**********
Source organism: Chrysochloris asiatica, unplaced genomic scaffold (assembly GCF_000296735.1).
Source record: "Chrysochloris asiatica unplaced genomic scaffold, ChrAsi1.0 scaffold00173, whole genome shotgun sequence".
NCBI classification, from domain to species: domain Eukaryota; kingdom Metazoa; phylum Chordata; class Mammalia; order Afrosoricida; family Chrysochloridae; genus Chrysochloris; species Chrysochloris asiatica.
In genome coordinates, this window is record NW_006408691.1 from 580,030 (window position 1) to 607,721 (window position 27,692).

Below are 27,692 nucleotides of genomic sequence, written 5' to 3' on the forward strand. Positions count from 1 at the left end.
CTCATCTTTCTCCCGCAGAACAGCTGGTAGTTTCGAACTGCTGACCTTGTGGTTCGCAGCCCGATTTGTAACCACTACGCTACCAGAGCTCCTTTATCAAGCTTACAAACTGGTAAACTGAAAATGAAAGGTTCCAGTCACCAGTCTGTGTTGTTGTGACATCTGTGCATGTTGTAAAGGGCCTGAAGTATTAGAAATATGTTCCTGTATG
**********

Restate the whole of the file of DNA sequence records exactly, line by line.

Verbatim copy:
Source organism: Chrysochloris asiatica, unplaced genomic scaffold (assembly GCF_000296735.1).
Source record: "Chrysochloris asiatica unplaced genomic scaffold, ChrAsi1.0 scaffold00173, whole genome shotgun sequence".
NCBI classification, from domain to species: domain Eukaryota; kingdom Metazoa; phylum Chordata; class Mammalia; order Afrosoricida; family Chrysochloridae; genus Chrysochloris; species Chrysochloris asiatica.
In genome coordinates, this window is record NW_006408691.1 from 580,030 (window position 1) to 607,721 (window position 27,692).

Below are 27,692 nucleotides of genomic sequence, written 5' to 3' on the forward strand. Positions count from 1 at the left end.
CTCATCTTTCTCCCGCAGAACAGCTGGTAGTTTCGAACTGCTGACCTTGTGGTTCGCAGCCCGATTTGTAACCACTACGCTACCAGAGCTCCTTTATCAAGCTTACAAACTGGTAAACTGAAAATGAAAGGTTCCAGTCACCAGTCTGTGTTGTTGTGACATCTGTGCATGTTGTAAAGGGCCTGAAGTATTAGAAATATGTTCCTGTATG